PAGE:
February 17, 2008

Where is EWA in the GARDEN?

This post becomes a part of the project called Garden Bloggers Geography Project initiated by jodi at bloomingwriter.
On the picture below is my local stargate that will take you for a journey :)) do not get scared... try to get patience, read and look.

I am living in a place that has very long history. It is proven back 4.000 years. Shortly I will try to introduce it to you. I will put some links, for those of you who would like to see/read more.

Starting from the big picture and globe perspective, I am located pretty close to... ehe... Canada (hi jodi and clayton!).

But still it is much further than any place in Europe.

Look at the maps below it will get you to the perspective of my country Poland:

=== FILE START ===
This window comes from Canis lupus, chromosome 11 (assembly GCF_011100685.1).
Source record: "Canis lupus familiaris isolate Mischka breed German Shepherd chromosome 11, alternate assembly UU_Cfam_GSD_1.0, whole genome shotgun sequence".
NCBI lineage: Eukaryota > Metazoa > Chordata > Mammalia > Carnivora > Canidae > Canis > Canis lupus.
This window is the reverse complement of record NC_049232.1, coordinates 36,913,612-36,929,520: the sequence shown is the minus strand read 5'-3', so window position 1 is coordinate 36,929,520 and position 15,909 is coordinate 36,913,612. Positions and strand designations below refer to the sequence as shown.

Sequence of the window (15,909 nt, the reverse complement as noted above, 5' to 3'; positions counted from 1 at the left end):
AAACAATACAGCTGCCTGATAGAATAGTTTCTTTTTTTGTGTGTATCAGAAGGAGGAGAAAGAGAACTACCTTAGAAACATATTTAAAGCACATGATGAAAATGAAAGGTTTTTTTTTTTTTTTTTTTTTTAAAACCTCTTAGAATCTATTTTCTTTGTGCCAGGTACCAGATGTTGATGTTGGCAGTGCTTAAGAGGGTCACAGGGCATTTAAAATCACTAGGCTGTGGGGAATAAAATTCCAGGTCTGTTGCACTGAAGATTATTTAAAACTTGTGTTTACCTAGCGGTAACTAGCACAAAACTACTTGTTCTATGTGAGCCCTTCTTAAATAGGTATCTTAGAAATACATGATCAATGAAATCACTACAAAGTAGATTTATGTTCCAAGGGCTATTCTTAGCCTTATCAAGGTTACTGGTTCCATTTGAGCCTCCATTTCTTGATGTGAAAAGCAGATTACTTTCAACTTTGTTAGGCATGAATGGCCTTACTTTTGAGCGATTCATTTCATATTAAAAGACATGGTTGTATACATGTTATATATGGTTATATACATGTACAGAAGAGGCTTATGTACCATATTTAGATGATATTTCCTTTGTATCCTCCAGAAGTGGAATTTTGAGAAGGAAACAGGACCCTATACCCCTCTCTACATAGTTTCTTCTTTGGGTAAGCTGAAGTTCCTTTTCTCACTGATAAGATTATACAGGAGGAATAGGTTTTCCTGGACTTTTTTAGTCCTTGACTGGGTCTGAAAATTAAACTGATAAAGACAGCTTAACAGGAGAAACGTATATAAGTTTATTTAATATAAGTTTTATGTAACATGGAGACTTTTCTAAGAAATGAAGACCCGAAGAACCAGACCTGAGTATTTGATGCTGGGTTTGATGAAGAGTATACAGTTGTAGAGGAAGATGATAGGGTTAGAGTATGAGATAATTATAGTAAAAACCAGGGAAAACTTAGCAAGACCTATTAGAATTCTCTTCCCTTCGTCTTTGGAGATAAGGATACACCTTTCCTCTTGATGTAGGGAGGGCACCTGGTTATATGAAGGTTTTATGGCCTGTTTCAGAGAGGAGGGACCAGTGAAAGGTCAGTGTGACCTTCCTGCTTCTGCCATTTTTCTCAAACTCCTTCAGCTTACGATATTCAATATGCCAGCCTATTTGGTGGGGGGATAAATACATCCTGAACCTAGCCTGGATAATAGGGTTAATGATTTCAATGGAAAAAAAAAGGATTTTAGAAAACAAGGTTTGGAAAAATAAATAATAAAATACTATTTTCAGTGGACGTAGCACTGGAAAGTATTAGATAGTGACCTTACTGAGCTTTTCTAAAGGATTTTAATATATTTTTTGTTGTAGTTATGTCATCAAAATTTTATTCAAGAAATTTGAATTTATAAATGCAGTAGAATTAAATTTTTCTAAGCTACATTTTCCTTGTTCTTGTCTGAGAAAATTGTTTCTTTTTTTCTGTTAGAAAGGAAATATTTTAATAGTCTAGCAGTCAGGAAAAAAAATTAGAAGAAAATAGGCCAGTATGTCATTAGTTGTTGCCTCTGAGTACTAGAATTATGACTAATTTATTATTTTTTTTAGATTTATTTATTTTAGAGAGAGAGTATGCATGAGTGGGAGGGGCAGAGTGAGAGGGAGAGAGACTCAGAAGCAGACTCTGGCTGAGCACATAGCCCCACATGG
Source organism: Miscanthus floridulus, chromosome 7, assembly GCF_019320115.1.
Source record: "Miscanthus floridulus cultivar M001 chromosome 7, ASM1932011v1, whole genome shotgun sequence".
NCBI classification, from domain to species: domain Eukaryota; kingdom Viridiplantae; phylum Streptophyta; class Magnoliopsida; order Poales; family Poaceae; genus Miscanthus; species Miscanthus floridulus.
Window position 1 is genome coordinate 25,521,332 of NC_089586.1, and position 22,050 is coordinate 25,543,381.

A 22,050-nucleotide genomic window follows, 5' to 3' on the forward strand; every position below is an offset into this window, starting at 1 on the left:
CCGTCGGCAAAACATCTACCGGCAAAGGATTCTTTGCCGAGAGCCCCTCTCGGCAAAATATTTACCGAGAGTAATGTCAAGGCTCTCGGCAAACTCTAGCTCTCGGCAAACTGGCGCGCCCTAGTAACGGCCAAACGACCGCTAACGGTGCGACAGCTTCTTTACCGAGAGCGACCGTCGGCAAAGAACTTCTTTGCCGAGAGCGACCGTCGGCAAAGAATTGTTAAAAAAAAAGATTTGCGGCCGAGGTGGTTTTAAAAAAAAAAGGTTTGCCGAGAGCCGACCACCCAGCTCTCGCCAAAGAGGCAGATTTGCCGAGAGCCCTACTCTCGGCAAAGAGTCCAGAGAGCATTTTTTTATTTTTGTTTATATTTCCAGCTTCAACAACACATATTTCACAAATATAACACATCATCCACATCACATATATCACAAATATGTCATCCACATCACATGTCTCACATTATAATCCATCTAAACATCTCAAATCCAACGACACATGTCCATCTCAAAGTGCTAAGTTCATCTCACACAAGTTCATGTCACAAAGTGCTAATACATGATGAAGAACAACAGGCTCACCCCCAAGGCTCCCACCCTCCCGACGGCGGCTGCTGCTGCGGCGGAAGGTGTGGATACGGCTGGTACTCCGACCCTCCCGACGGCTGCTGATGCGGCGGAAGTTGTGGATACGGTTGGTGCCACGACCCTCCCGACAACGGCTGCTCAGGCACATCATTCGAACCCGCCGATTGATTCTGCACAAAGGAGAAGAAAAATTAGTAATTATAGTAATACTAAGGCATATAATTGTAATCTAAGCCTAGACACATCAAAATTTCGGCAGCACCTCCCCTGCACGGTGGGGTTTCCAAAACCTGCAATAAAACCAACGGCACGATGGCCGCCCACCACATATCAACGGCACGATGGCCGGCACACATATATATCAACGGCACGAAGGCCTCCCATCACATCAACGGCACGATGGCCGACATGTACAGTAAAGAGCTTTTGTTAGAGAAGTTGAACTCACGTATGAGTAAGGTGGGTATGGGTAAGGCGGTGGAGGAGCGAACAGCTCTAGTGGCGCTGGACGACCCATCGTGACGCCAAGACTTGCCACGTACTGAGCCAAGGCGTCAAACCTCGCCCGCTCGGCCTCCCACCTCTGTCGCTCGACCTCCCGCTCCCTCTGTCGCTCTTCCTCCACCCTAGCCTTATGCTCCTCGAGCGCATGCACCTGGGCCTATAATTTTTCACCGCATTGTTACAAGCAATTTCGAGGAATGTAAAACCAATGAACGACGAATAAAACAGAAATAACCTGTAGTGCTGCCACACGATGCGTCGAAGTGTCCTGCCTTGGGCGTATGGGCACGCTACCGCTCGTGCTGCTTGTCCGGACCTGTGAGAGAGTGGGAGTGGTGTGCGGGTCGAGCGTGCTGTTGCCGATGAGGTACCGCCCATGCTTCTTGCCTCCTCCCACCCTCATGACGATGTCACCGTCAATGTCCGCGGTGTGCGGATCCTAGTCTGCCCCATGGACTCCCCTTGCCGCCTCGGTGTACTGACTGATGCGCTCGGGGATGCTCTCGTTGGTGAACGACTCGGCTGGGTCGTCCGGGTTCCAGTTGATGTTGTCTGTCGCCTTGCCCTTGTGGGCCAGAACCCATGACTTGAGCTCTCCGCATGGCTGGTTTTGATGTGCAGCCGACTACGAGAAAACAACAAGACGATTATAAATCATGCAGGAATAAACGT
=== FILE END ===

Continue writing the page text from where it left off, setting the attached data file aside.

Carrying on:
The biggest and closest city is capitol of Poland Warsaw is now a city where history, including communist time meet the global culture and infuence - see picture below.
The building is called "gift from Stalin" and was built on the remains of the old Warsaw never reconstructed after Second World War and was through decades a symbol of communism.
Unique in the region is river Vistula (Wisła) which is still not controlled and wild meandering through the City (picture courtesy of samper.pl)

Komorow - a village where I live has 3000 inhabitants and is situated 16 km south-west of Warsaw. Linked to the centre of the City by electric trains (WKD).

We have a primary and secondary school, public library, a Roman Catholic parish church, several shops and a health centre.